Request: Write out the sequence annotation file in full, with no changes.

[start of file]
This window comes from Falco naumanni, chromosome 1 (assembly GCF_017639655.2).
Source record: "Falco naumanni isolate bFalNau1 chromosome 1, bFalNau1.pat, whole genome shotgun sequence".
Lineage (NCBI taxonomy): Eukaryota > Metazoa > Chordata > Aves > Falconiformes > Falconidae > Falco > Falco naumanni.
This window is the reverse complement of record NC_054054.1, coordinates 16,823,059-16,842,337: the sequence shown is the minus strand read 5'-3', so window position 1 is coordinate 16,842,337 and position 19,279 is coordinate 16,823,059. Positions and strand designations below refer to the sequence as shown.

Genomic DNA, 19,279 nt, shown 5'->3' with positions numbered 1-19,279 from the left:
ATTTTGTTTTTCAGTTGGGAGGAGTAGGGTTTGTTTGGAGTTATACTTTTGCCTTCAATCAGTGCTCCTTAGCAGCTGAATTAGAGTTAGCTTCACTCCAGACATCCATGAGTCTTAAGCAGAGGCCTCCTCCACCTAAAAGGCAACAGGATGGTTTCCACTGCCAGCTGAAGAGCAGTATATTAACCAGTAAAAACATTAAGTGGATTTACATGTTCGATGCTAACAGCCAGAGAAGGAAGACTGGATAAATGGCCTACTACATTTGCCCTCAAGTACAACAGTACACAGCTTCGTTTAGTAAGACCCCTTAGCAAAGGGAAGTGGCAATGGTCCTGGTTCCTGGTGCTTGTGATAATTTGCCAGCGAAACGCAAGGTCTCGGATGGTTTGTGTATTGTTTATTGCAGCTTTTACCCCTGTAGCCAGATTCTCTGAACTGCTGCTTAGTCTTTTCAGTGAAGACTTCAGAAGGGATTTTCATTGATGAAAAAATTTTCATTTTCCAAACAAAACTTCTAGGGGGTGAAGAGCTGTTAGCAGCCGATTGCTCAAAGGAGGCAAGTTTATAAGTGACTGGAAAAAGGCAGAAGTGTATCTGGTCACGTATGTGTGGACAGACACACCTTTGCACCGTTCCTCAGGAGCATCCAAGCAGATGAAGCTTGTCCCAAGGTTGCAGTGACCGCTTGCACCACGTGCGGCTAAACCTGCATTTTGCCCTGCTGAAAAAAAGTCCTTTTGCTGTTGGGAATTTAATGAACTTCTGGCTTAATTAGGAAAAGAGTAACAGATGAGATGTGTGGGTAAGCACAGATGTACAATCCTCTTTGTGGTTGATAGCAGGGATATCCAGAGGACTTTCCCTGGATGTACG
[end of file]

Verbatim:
This window comes from Falco naumanni, chromosome 1 (assembly GCF_017639655.2).
Source record: "Falco naumanni isolate bFalNau1 chromosome 1, bFalNau1.pat, whole genome shotgun sequence".
Lineage (NCBI taxonomy): Eukaryota > Metazoa > Chordata > Aves > Falconiformes > Falconidae > Falco > Falco naumanni.
This window is the reverse complement of record NC_054054.1, coordinates 16,823,059-16,842,337: the sequence shown is the minus strand read 5'-3', so window position 1 is coordinate 16,842,337 and position 19,279 is coordinate 16,823,059. Positions and strand designations below refer to the sequence as shown.

Genomic DNA, 19,279 nt, shown 5'->3' with positions numbered 1-19,279 from the left:
ATTTTGTTTTTCAGTTGGGAGGAGTAGGGTTTGTTTGGAGTTATACTTTTGCCTTCAATCAGTGCTCCTTAGCAGCTGAATTAGAGTTAGCTTCACTCCAGACATCCATGAGTCTTAAGCAGAGGCCTCCTCCACCTAAAAGGCAACAGGATGGTTTCCACTGCCAGCTGAAGAGCAGTATATTAACCAGTAAAAACATTAAGTGGATTTACATGTTCGATGCTAACAGCCAGAGAAGGAAGACTGGATAAATGGCCTACTACATTTGCCCTCAAGTACAACAGTACACAGCTTCGTTTAGTAAGACCCCTTAGCAAAGGGAAGTGGCAATGGTCCTGGTTCCTGGTGCTTGTGATAATTTGCCAGCGAAACGCAAGGTCTCGGATGGTTTGTGTATTGTTTATTGCAGCTTTTACCCCTGTAGCCAGATTCTCTGAACTGCTGCTTAGTCTTTTCAGTGAAGACTTCAGAAGGGATTTTCATTGATGAAAAAATTTTCATTTTCCAAACAAAACTTCTAGGGGGTGAAGAGCTGTTAGCAGCCGATTGCTCAAAGGAGGCAAGTTTATAAGTGACTGGAAAAAGGCAGAAGTGTATCTGGTCACGTATGTGTGGACAGACACACCTTTGCACCGTTCCTCAGGAGCATCCAAGCAGATGAAGCTTGTCCCAAGGTTGCAGTGACCGCTTGCACCACGTGCGGCTAAACCTGCATTTTGCCCTGCTGAAAAAAAGTCCTTTTGCTGTTGGGAATTTAATGAACTTCTGGCTTAATTAGGAAAAGAGTAACAGATGAGATGTGTGGGTAAGCACAGATGTACAATCCTCTTTGTGGTTGATAGCAGGGATATCCAGAGGACTTTCCCTGGATGTACG